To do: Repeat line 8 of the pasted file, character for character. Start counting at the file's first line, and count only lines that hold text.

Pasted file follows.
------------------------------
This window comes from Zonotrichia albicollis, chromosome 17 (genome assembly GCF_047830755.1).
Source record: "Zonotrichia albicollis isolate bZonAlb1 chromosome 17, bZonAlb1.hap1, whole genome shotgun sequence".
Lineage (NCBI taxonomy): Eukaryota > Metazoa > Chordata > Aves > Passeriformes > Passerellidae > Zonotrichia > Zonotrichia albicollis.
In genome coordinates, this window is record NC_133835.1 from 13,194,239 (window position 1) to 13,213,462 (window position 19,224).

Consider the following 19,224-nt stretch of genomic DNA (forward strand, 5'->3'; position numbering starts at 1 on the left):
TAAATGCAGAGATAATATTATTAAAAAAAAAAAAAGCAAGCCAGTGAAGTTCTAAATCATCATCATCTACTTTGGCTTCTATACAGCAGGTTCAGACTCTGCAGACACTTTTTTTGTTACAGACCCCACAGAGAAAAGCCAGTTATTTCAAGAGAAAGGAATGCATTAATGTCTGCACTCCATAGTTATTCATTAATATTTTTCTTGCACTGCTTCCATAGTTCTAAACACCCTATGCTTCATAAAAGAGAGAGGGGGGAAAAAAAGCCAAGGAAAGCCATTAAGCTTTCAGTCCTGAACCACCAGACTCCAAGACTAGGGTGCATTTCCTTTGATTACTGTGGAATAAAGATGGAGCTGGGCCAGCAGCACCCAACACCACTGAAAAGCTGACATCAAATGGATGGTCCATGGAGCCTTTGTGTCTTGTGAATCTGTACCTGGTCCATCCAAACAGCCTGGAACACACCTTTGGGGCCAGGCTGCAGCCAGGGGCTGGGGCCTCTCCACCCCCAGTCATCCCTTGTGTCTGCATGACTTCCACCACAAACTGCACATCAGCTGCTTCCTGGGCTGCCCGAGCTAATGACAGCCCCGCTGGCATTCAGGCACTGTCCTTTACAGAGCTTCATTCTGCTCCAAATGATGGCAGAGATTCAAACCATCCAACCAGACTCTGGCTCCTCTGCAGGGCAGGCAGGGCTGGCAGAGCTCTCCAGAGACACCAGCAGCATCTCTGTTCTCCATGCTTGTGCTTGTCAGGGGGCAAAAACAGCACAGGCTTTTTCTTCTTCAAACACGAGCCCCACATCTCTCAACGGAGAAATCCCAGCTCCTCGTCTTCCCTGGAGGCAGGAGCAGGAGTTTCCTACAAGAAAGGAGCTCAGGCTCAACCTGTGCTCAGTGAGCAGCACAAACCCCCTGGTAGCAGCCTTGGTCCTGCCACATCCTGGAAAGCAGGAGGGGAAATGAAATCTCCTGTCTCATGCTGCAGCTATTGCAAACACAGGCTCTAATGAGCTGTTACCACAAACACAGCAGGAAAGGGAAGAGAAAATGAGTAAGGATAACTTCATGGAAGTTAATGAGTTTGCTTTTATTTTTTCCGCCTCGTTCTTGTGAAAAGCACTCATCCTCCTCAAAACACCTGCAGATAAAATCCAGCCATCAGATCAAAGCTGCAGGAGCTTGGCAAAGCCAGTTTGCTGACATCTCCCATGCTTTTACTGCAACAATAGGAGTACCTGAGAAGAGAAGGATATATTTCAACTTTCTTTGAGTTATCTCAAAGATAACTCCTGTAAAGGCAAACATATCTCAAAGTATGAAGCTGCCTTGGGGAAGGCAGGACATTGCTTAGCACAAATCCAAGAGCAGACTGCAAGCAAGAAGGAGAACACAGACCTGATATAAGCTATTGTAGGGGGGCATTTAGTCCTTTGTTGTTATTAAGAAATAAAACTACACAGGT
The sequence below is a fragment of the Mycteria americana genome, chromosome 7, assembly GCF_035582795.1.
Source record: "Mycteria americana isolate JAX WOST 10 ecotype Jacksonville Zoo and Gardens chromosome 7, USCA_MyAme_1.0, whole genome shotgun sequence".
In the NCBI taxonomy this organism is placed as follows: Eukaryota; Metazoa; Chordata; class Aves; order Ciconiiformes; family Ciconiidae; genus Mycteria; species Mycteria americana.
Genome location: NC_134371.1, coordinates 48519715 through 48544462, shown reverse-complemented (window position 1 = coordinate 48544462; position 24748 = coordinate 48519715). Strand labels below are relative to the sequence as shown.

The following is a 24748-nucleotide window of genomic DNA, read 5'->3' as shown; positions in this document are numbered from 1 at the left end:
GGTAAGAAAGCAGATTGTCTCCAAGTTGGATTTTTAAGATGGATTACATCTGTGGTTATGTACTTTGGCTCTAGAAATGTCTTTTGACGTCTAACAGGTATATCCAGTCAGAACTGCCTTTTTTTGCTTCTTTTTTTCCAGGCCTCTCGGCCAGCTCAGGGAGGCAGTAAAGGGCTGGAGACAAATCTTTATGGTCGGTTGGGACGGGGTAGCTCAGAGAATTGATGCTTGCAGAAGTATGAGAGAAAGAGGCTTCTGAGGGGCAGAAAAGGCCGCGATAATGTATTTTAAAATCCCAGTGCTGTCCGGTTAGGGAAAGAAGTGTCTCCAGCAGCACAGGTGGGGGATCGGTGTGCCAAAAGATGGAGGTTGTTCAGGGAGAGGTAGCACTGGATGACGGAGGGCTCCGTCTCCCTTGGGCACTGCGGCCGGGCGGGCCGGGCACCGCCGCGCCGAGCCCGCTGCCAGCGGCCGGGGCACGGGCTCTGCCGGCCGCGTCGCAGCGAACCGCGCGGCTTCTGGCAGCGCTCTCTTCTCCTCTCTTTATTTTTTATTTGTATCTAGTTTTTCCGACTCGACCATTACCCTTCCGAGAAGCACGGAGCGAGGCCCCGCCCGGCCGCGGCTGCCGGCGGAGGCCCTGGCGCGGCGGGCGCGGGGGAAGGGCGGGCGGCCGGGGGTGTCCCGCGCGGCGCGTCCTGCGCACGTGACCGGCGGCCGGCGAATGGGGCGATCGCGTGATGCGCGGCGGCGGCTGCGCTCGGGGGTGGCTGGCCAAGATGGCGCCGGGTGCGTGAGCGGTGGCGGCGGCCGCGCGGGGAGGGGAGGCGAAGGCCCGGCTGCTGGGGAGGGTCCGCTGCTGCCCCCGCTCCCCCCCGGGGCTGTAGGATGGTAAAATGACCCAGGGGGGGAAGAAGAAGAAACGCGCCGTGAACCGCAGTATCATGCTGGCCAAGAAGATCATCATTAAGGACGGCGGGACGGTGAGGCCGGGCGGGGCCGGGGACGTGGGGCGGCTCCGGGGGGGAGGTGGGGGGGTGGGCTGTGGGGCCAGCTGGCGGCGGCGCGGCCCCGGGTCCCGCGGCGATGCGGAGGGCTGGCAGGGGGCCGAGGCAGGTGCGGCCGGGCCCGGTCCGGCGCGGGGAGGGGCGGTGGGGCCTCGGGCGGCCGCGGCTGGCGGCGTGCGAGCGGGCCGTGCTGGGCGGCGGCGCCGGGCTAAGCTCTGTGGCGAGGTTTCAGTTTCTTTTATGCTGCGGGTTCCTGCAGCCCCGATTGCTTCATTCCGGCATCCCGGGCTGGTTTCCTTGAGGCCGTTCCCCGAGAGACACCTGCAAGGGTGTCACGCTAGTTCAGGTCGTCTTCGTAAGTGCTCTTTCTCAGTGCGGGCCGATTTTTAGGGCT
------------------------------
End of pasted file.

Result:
Source record: "Mycteria americana isolate JAX WOST 10 ecotype Jacksonville Zoo and Gardens chromosome 7, USCA_MyAme_1.0, whole genome shotgun sequence".